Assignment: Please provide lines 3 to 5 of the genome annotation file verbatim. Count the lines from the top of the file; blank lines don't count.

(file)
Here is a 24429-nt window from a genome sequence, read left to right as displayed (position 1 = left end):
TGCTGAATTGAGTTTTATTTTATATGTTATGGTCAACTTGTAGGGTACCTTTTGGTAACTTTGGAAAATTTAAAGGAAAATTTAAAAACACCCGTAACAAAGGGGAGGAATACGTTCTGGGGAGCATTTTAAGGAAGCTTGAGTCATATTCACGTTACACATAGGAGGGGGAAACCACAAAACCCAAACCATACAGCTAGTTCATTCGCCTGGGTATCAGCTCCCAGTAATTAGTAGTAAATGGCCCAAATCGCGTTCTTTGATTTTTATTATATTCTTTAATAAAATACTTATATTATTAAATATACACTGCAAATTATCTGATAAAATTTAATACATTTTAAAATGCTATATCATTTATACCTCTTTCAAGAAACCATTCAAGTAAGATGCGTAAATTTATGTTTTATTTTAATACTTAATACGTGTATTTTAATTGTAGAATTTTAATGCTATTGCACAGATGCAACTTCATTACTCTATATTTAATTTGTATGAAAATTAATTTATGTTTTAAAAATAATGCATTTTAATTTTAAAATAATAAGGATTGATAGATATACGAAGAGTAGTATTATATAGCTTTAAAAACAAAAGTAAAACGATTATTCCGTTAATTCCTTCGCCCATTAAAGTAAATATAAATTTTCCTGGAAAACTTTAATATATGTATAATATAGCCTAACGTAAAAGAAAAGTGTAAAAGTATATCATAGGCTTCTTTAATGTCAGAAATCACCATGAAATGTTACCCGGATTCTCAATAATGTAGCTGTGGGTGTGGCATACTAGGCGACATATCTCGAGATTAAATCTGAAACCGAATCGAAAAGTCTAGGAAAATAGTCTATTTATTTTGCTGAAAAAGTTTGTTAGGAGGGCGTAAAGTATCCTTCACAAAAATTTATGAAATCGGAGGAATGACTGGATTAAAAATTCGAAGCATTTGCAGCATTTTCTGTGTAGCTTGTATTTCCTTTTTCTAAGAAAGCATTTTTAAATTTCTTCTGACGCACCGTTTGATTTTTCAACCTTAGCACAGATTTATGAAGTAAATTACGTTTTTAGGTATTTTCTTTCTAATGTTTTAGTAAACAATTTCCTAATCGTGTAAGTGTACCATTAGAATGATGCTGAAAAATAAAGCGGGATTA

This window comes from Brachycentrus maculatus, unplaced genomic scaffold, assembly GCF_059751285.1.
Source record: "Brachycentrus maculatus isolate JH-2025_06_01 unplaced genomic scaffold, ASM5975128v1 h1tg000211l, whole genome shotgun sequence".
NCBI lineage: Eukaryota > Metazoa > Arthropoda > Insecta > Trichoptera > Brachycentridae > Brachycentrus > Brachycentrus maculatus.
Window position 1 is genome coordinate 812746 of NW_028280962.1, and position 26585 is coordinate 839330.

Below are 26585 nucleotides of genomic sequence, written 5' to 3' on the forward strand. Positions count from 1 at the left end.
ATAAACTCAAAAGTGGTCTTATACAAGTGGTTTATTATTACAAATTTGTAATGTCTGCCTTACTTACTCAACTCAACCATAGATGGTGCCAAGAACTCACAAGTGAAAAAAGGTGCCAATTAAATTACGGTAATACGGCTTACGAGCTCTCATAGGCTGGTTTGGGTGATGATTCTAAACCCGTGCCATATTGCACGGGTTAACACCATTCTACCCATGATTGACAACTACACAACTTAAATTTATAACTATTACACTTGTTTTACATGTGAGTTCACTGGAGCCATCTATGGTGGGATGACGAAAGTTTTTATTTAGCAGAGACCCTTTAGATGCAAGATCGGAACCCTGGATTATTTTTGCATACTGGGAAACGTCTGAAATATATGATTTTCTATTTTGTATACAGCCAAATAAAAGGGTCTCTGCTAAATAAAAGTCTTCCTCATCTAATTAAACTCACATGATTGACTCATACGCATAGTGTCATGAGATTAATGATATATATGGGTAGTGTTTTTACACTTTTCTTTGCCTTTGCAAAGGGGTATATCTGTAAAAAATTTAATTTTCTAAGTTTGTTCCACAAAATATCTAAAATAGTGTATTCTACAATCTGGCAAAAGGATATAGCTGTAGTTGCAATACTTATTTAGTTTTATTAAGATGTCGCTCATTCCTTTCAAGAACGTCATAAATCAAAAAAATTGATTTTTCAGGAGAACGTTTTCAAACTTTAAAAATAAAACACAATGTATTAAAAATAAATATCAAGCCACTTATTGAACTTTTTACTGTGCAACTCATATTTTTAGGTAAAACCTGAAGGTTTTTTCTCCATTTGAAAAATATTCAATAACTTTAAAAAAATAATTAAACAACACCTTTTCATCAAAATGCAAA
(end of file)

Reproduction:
This window comes from Brachycentrus maculatus, unplaced genomic scaffold, assembly GCF_059751285.1.
Source record: "Brachycentrus maculatus isolate JH-2025_06_01 unplaced genomic scaffold, ASM5975128v1 h1tg000211l, whole genome shotgun sequence".
NCBI lineage: Eukaryota > Metazoa > Arthropoda > Insecta > Trichoptera > Brachycentridae > Brachycentrus > Brachycentrus maculatus.